When it comes to the transition to smart, green building, the government sector should lead by example – there are many benefits to doing so…
The future is urban. Today, 67% of South Africa’s population lives in cities and that number is set to grow. That means our urban centres and their inhabitants are on the frontlines when it comes to the most severe impacts associated with climate change and human activity – from water and energy shortages, air pollution, flooding, pandemics and more. (For more on climate change and cities, click here.)
With so much at stake, cities must take urgent steps to build their resilience.
Enacting policies now to pave the way for a definitive transition to green building is a way for governments to ensure our built environments will be able to withstand future shocks.
Read more about fighting climate change with green infrastructure here.
Given South Africa’s urgent need for investment in roads, energy and water systems, hospitals, schools, affordable housing and other important infrastructure, the building industry offers great potential for employment – especially when it comes to absorbing unskilled labour. By promoting policies to transform this industry to become greener and more sustainable, governments can create significant numbers of green and decent jobs, while helping to preserve our environment and natural resources.
Estimates suggest environmentally friendly construction projects will generate more than 6.5 million jobs globally by 2030. It’s a field that holds enormous potential in South Africa, too. Opportunities for local businesses (and especially smaller enterprises) exist at every stage of the green building process and beyond – not only for construction firms, but also the many different businesses that offer green technologies, materials and services. According to the Energy Centre at the Council for Scientific and Industrial Research (CSIR), a flourishing green building industry could create thousands of local fulltime jobs and nurture hundreds of small enterprises.
What’s more, green construction can help cities develop local value chains for green building products and services, and support the emergence of small businesses to service the various stages of a green building’s lifecycle. It also opens up training opportunities and career pathways for future artisans.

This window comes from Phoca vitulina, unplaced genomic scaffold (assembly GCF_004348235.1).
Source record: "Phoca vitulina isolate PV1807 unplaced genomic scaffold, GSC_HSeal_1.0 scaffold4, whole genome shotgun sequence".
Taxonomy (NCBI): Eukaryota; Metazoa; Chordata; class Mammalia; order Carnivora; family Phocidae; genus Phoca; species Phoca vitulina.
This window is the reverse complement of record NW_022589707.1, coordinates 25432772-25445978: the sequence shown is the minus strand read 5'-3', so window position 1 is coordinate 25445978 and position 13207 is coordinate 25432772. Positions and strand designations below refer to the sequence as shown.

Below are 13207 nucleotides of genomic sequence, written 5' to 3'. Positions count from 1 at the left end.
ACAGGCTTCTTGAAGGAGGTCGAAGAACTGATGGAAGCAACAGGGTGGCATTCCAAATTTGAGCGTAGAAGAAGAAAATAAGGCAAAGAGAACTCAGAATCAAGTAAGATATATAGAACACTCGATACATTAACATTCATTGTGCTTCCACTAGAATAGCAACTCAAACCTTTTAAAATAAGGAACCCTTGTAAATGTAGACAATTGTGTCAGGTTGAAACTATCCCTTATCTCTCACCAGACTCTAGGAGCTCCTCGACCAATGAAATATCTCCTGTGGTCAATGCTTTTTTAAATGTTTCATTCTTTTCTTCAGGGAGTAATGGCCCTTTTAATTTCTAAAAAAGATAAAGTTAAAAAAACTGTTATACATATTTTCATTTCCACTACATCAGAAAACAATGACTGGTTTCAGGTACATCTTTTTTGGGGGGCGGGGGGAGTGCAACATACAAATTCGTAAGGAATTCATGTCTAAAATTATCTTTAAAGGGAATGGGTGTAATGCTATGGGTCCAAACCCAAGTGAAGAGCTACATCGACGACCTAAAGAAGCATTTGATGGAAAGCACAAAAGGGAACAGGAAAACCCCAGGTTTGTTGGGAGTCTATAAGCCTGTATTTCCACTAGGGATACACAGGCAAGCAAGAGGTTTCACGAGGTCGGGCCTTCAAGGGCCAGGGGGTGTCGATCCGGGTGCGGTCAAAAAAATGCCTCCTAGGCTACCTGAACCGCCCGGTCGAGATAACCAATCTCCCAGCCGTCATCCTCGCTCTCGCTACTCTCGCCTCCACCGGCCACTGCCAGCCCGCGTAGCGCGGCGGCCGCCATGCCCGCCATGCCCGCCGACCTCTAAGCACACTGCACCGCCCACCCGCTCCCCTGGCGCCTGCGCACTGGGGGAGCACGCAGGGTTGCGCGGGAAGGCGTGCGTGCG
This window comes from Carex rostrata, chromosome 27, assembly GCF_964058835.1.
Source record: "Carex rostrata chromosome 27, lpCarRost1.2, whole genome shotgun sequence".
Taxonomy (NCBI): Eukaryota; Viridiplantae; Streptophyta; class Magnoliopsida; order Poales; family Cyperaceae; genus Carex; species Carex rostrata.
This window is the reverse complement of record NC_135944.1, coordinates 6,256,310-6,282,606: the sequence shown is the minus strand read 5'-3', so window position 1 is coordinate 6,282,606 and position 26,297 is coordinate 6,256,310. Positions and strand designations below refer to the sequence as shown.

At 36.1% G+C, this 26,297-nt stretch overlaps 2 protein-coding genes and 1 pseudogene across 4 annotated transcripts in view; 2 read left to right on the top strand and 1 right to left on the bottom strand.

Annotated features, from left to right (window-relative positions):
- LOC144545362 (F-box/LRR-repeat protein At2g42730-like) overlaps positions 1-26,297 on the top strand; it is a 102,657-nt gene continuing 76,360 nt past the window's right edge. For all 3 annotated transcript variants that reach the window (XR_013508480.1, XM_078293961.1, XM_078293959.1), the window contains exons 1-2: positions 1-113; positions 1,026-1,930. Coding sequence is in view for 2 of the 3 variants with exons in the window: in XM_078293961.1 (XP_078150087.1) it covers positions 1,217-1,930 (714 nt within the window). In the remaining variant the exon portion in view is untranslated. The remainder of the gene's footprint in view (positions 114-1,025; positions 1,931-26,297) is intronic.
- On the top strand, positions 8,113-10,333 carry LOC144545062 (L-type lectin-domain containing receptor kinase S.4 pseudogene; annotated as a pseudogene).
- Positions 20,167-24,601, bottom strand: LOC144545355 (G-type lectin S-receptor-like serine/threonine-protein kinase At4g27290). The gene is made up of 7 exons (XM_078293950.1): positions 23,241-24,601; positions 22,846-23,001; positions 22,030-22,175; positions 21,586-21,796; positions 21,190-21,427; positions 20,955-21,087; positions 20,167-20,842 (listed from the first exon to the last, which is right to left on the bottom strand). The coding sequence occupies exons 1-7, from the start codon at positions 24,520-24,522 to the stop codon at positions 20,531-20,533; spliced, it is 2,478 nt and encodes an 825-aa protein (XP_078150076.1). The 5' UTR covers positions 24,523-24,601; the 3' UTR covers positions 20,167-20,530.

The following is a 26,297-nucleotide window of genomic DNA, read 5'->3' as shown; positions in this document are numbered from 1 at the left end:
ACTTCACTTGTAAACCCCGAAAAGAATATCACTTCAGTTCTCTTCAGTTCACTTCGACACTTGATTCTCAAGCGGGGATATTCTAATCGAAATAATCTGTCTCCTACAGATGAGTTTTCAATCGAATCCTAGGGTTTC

Adopting sustainable building practices for projects in the public sector comes with a host of cost-saving benefits. Buildings that conserve energy, water and waste are not only cheaper to operate, but also reduce maintenance expenses over their entire lifespan. The City of Cape Town, for example, has been able to achieve savings of around R6 million a year by making its buildings and facilities – and even its traffic and streetlighting – more energy-efficient. This also frees up electricity that can be channelled into economic activity.
For cities facing considerable demands on natural resources like water, as well as growing pressure on waste and stormwater infrastructure, green building methods are the smart, sustainable option.
There are more indirect benefits, too. Because they are designed with human health and wellbeing in mind, green buildings can drastically reduce the costs associated with absenteeism, ill health and poor productivity.
Read more about the financial benefits of green design here.
In promoting green building policies within our cities, governments have an amazing opportunity to create urban environments that actually improve, rather than harm, community health. Studies continue to show the enormous public health benefits associated with green buildings. From better ventilation and air quality to improved comfort levels, green buildings have a significant impact on the wellbeing of their occupants – which translates into less frequent hospital visits, an uptick in productivity and fewer lost days of work and school.
Social housing projects powered by renewable forms of energy have the potential to change the lives of many poor households that rely on . The cost savings associated with green buildings also free up household funds for improved nutrition, healthcare and education.
On a large scale, a shift to green building methods would also help cities combat harmful emissions and air pollution from South Africa’s coal-intensive energy sector, offering an opportunity for cleaner air – which vastly improves our health and overall quality of life. Our current reliance on coal as an energy source puts thousands at risk of illness and premature death from inhaling coal dust and coal pollution.
Read more here.
Read more about the health benefits of green buildings here.